Monday, July 25, 2005

Quit Monkeying with Daylight Saving Time

The debate over Daylight Savings Time is back. But this time legislators want to extend it to one month, a compromise on the originally-proposed two-month extension.

One of the biggest arguments put forth in favor of the extension by energy-saving proponents is that it will save energy. On other hand, some businesses advocate for daylight saving because people will spend more time out of their homes and spending more on auto fuel and barbecues.

In the past I'd heard -- I wish I could quote chapter and verse -- that the increase in accidents and lower productivity surrounding the time changes cost the nation billions.

In any case, in my view, it comes down to consumers are spending money somewhere -- we consumers still pay.

I wish we'd just quit monkeying with the time changes and leave it all year 'round.

I don't particularly care to have to adjust to the time change. I especially don't like it when we "spring forward" and lose an hour. I have to adjust to getting up an hour earlier, and it's usually not just a matter of "going to bed earlier" the night or two before. It just ain't that easy, I've found, as I've grown older. And, sure, I like gaining the "extra hour" when we "fall back." But you know what? I seriously doubt I'd miss that hour if I didn't have it.

Yes, I do like daylight extending a little longer into the evening hours. But I can remember as a kid living in California going to bed while it was still light out. I pity those kids today whose parents are sensible enough to put them to bed at a decent hour in the summer even though it's still light out and they'd rather be outside playing. I'm sure I'd do better in the summer months if it was dark at 8:30 pm instead of 9:30 -- I'd probably go to bed earlier.

Living in the Northwest today, I really don't like getting up in the winter months while it's still dark. But I adjust. However, it is still rather jarring in the fall when one morning you get up with the sun and the next you're getting up in the pitch black before the sun.

Admittedly I haven't studied this debate forwards and backwards to take a position on whether we should be on "saving" or "standard" time all year.

I think I'd be happy if we'd just pick one, leave it alone and quit monkeying with it.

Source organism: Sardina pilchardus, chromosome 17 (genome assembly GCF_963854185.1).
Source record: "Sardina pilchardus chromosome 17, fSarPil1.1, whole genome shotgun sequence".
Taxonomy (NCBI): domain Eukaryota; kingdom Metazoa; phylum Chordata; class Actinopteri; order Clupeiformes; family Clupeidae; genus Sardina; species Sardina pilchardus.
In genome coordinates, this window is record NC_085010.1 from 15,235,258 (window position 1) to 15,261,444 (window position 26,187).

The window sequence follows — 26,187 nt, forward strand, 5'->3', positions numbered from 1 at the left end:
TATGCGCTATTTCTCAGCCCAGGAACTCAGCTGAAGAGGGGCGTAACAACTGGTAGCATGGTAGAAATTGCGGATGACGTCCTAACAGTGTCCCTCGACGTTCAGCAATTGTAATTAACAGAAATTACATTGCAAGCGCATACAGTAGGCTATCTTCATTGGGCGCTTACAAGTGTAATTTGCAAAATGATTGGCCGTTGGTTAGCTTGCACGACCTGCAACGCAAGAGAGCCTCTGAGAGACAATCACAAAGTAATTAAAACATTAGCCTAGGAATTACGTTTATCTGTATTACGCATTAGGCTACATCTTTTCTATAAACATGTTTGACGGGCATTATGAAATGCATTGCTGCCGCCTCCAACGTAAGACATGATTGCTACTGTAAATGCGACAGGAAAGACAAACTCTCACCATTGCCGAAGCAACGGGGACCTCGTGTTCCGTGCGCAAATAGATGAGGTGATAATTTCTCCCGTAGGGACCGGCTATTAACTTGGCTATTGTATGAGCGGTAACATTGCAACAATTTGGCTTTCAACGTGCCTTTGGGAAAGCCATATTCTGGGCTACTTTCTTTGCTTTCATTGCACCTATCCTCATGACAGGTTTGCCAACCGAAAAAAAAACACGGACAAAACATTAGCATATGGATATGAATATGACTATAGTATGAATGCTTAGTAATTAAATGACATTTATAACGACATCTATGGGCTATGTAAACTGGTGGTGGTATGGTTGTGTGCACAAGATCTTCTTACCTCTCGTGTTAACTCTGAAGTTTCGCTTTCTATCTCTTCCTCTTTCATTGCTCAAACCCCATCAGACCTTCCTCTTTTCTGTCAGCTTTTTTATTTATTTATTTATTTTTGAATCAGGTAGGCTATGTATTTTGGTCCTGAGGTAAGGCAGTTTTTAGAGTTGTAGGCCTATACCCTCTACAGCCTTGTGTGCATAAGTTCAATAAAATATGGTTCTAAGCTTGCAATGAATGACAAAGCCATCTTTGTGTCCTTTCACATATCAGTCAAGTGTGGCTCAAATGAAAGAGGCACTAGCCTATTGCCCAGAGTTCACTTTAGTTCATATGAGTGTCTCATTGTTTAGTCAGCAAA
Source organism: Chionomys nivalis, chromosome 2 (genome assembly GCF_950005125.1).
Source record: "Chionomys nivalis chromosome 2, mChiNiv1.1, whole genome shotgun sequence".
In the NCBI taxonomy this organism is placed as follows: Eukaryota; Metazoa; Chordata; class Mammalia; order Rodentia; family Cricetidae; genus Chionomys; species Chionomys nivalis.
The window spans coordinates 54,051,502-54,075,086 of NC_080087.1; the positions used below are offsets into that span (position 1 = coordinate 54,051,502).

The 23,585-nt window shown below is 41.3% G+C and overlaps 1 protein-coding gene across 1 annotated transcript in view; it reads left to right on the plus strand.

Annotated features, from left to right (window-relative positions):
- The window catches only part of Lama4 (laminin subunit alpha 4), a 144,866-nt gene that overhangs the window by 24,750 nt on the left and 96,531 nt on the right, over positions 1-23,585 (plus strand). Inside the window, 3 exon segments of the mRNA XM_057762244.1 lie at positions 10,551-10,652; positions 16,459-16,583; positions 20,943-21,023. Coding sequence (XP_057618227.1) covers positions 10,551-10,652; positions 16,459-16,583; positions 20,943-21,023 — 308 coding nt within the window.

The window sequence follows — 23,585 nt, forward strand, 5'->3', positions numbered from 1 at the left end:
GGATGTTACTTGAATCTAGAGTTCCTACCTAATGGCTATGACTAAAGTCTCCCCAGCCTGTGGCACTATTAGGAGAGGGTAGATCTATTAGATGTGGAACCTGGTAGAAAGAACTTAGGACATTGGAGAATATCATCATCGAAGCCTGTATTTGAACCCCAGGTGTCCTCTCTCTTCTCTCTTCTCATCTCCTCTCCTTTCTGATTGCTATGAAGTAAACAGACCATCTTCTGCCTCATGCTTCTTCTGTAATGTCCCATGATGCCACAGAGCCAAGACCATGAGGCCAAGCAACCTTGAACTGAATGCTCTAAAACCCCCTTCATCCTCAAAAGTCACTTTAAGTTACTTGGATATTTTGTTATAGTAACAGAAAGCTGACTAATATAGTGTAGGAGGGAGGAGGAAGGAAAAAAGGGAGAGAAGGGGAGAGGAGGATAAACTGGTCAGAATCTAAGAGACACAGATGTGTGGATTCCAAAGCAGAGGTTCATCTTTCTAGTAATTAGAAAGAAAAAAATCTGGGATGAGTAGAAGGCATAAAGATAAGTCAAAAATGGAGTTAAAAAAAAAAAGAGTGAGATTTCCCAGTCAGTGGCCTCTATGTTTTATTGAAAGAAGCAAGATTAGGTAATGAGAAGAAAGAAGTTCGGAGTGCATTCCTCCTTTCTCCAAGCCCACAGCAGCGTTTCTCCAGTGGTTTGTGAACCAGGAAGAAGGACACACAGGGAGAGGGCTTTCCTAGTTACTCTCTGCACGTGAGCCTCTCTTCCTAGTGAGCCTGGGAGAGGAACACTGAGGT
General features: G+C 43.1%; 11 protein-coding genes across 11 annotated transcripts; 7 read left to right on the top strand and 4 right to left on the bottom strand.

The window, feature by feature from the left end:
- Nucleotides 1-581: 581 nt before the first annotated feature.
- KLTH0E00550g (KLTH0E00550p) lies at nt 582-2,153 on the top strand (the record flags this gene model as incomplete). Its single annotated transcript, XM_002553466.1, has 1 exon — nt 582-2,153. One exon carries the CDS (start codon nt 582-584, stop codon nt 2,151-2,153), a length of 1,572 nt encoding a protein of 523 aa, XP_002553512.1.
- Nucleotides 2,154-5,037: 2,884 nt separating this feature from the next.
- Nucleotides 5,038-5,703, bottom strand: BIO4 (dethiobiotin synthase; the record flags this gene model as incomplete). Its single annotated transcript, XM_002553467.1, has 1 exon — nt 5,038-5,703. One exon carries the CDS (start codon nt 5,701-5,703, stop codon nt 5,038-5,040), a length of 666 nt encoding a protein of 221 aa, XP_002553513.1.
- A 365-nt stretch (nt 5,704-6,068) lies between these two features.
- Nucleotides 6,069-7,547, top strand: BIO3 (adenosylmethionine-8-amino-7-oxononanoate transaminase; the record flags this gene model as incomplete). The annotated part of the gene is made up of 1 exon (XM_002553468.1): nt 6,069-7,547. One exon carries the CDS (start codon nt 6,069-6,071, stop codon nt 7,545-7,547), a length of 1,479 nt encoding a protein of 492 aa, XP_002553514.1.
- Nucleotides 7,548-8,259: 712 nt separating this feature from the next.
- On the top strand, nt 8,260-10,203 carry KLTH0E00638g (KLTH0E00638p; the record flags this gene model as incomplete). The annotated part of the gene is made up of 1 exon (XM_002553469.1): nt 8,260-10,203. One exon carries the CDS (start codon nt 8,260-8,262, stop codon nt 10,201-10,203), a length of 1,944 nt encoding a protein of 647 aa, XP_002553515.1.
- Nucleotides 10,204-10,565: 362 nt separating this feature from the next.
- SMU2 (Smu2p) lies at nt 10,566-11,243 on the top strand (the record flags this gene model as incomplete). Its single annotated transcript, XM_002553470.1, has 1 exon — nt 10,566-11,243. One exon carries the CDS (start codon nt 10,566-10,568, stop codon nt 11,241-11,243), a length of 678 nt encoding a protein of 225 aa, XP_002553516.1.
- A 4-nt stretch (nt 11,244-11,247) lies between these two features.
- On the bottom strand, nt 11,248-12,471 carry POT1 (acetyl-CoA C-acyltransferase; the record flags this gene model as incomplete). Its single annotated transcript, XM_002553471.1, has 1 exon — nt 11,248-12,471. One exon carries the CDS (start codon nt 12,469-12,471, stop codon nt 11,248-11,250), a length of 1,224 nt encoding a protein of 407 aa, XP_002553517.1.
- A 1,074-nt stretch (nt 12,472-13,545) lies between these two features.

Saturday, July 23, 2005

Lunchtime surprise causes pause

It's so easy to get caught up in the busy-ness of life. We really need to take regular time to just stop and be quiet. Once in a while something happens to make me pause for a few minutes. Like this that happened a few days ago for me...full post here...

Tuesday, July 19, 2005

Washington court ruling in radio case could reach bloggers

Your opinion expressed on your blog on behalf of a political campaign may someday be considered an in-kind contribution and be subject to campaign finance legislation, if a recent court ruling is extended to its logical conclusion.

A recent court decision in Olympia, Wash., ruled that air time during which talk radio show hosts advocated for a political campaign -- in this case opposing a gas tax -- could be considered an in-kind contribution.

This could reach the blogosphere, according to Seattle-based media lawyer Bruce Johnson. That came out in his interview on last week's public radio program On the Media. (Listen online or download the MP3.)

This could have a very chilling effect, I think, on blogs and the free exchange of ideas and discussion that form the basis of our free American society. Our nation was built on the free exchange of ideas and opinions. That has been the life of our nation since before our nation came into its own. That's the spirit of the First Amendment.

Restrictions and conditions placed on opinions expressed on talk radio, and potentially reaching the blogosphere where opinion is one of the underpinnings thereof, is a threat to free speech clothed in campaign finance reform.

Now, I'm not totally opposed to such reform. I believe the law's basic intent was good. But this latest decision is a stretch and to me is just plain wrong because of its chilling effect.

The time to speak up about this kind of thinking is now. What happens to talk radio in this area could very well foreshadow what happens in the blogosphere.

Here's a July 15, 2005 editorial in The Olympian questioning the ruling.

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Thursday, July 14, 2005

It's About Time...I'll Just Jump In

Well, it's time I just jump in.

It's been nearly four years since I first heard about blogs and dabbled with creating them here on blogspot.

Now, after reading a few blogs, reading Hugh Hewitt's book Blog, listening to Shel Holtz's and Neville Hobson's podcast For Immediate Release, and thinking about blogging and how to use this medium, I've decided to just jump in and start, even though I haven't figured out yet how to set up an RSS feed, Trackback, etc., yet

So, here's the start. I'm giving some thought about a description for this blog...I'll post that at some time as I gain more focus on this.

And I have to give some thought for a couple more blogs that I have in mind.